You have to feel sorry for biopharma R&D chiefs these days. As cash flow and profit-and-loss sparing efforts become de rigueur, it sure seems like the CFOs are in the drivers' seats with the R&D heads strapped into the passenger seat along for a very bumpy ride.
There's no question folks like Pfizer's wonder twin powers, Martin McKay and Mikael Dolsten, and GSK's Moncef Slaoui are being asked to do more with a shrinking R&D pool. AstraZeneca, too, is rethinking its R&D approach, putting greater emphasis on externalization thanks to a restructuring to create 8 innovative medicine units (or I-Meds, a very Apple-like parlance).
To be fair, when a company like Pfizer announces its winnowing its R&D budget from $11 billion to $8 billion, there's still some serious cash going to internal programs. But it's an interesting example of cognitive dissonance when R&D heads admit "yep, we're all about innovation AND we're shrinking R&D."
Thus, it was practically shocking to hear a public mid-sized company--European no less--vocally declaim its intention to plow signficant cash resources back into its R&D efforts on the same day that GSK offered more clarity on coming pink slips.
The company revving it's R&D engine? Dutch vaccine maker Crucell, who reported on its Feb. 9 year-end earnings call cash and short-term liquidities of about €428 million. Given the company's laden coffers (continued strong operating cash flow in CFO-speak), Crucell's CFO Leo Kruimer told investors: "We've made a conscious decision to increase R&D spending and development spending especially by as much as one-third vis-à-vis this year, while we maintain a very healthy operating profit."
Say WHAAAT? You mean there's no dividend? (Maybe that's the reason the stock was off even after the company reported better than expected numbers.)
Crucell, unlike many other biopharmas, has had a very good year. For starters, vaccines are a hot commodity as nearly every big pharma sees the importance of diversifying into this arena. Crucell has leveraged the interest into a number of lucrative partnerships, including a $70 million contract with NIAID/NIH to develop infectious disease vaccines, and the big kahuna, an alliance with Johnson & Johnson in September 2009 that included an 18% equity stake worth $443.5 million for Crucell.
Indeed, it's the partnership with J&J--now undeniably Crucell's big brother--that has removed the quarterly earnings pressure (at least for a little bit), allowing more resources to flow to R&D. Calling the balance sheet "magnificent" Crucell CEO Ronald Brus said, "With the right investments and the right people we should be able to do things quicker...and why we did invest a lot in new leadership in that R&D arena." (For those keeping count, Crucell increased R&D personnel by 120 in '09.)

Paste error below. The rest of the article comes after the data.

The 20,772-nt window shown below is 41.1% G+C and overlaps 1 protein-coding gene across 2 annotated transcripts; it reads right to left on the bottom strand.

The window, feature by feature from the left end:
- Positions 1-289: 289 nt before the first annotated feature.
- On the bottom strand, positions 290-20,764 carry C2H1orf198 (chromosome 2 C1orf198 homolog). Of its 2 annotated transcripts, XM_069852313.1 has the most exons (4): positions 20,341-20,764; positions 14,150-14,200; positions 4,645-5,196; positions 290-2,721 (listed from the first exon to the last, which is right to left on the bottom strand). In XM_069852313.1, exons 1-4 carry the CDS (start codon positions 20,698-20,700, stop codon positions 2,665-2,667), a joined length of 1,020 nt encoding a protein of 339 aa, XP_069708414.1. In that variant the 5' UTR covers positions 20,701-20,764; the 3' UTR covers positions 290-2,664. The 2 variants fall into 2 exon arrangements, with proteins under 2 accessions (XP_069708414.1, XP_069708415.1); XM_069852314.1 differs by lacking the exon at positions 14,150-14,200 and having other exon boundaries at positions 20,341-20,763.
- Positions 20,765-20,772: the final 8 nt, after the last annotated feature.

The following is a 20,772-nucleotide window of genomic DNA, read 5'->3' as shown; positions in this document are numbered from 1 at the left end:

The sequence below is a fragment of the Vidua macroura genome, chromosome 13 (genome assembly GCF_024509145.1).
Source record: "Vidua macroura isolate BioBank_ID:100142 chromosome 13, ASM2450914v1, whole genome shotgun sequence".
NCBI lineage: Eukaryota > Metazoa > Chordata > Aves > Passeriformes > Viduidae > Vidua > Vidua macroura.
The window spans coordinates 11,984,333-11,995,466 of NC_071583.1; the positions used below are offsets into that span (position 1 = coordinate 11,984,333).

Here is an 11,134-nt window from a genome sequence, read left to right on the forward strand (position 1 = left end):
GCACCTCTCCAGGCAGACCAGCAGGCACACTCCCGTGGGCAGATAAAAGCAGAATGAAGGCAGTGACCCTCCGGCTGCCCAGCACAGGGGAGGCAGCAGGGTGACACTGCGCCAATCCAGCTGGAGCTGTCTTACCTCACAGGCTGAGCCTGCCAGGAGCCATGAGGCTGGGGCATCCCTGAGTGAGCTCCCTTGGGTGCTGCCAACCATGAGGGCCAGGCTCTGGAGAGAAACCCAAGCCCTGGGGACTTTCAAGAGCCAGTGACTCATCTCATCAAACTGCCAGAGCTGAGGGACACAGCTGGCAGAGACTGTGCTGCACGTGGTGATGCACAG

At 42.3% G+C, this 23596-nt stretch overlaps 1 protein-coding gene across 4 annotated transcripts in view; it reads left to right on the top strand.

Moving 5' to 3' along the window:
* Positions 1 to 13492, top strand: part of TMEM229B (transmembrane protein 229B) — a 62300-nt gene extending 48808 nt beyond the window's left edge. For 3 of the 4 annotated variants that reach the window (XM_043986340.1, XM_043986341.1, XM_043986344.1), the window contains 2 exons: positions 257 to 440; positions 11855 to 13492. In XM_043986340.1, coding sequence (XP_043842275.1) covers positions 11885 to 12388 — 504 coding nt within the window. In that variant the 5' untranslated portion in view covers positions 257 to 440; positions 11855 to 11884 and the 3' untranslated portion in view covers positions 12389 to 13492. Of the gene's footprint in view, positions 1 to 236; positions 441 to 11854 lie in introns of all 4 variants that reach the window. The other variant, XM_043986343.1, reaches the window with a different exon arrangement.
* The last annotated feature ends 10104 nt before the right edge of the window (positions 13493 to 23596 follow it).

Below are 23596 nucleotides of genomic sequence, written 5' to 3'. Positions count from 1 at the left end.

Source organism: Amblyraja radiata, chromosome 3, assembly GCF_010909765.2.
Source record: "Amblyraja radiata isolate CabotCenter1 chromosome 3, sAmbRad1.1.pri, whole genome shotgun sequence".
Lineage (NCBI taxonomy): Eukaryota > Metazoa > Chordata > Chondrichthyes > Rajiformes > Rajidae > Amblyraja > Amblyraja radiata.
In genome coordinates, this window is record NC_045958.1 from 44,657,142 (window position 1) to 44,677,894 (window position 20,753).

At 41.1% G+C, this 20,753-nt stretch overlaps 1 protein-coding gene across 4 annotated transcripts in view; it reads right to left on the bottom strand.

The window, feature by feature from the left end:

But it likely won't be just internal R&D that benefits from the cash. Most analysts predict Crucell will bolster capabilities via acquisitions (sound familiar?) as it tries to out-gun competitors such as Panacea Biotech and Shantha Biotechnics.
Brus dodged a direct question on the matter from Needham analyst Alan Carr, averring,"We're not looking for acquisitions to fill our pipeline because I think our pipeline has never been as full as it is today." Instead the focus will be on deals that "could significantly improve revenues and profit of the longer run."
In a follow-up interview with Reuters, Brus clarified Crucell's current thinking. "If we would make an acquisition, it would be of a profitable product or products that are very close to being launched on the market rather than a pipeline product," he said.
It will be interesting to keep tabs on Crucell in the coming months, especially if future deals vault the biotech into Big Pharma's realm of must-have acquisition targets. The great irony, of course, being that much of Crucell's new found vigor is a direct result from being left at the M&A altar in early 2009.
Till then, you science types looking for new digs? Try Crucell, who's apparently not afraid to burn some R&D rubber.
(Image courtesy of flickrer shyha used with permission through a creative commons license.)